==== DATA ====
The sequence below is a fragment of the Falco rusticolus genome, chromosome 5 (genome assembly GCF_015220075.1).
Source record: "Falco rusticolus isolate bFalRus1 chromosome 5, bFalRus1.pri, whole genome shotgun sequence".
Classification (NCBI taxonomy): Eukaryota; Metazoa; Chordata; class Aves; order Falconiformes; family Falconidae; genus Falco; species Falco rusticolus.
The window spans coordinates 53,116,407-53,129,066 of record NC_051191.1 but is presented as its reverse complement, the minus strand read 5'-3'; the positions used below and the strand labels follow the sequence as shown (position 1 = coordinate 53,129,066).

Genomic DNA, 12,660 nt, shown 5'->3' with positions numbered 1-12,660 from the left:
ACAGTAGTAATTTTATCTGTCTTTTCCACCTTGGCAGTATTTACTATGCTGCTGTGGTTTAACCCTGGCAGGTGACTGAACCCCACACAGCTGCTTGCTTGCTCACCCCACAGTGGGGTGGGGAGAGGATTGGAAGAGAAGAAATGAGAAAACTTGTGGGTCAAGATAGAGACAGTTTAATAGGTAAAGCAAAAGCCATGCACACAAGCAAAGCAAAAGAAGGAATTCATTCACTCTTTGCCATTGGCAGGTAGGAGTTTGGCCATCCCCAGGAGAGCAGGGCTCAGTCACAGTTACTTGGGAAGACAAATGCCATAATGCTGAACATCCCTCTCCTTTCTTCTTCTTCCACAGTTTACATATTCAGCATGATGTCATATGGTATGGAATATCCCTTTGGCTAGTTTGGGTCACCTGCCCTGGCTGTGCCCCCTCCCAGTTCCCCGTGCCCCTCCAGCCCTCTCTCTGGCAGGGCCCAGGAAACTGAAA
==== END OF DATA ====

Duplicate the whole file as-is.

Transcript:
The sequence below is a fragment of the Falco rusticolus genome, chromosome 5 (genome assembly GCF_015220075.1).
Source record: "Falco rusticolus isolate bFalRus1 chromosome 5, bFalRus1.pri, whole genome shotgun sequence".
Classification (NCBI taxonomy): Eukaryota; Metazoa; Chordata; class Aves; order Falconiformes; family Falconidae; genus Falco; species Falco rusticolus.
The window spans coordinates 53,116,407-53,129,066 of record NC_051191.1 but is presented as its reverse complement, the minus strand read 5'-3'; the positions used below and the strand labels follow the sequence as shown (position 1 = coordinate 53,129,066).

Genomic DNA, 12,660 nt, shown 5'->3' with positions numbered 1-12,660 from the left:
ACAGTAGTAATTTTATCTGTCTTTTCCACCTTGGCAGTATTTACTATGCTGCTGTGGTTTAACCCTGGCAGGTGACTGAACCCCACACAGCTGCTTGCTTGCTCACCCCACAGTGGGGTGGGGAGAGGATTGGAAGAGAAGAAATGAGAAAACTTGTGGGTCAAGATAGAGACAGTTTAATAGGTAAAGCAAAAGCCATGCACACAAGCAAAGCAAAAGAAGGAATTCATTCACTCTTTGCCATTGGCAGGTAGGAGTTTGGCCATCCCCAGGAGAGCAGGGCTCAGTCACAGTTACTTGGGAAGACAAATGCCATAATGCTGAACATCCCTCTCCTTTCTTCTTCTTCCACAGTTTACATATTCAGCATGATGTCATATGGTATGGAATATCCCTTTGGCTAGTTTGGGTCACCTGCCCTGGCTGTGCCCCCTCCCAGTTCCCCGTGCCCCTCCAGCCCTCTCTCTGGCAGGGCCCAGGAAACTGAAA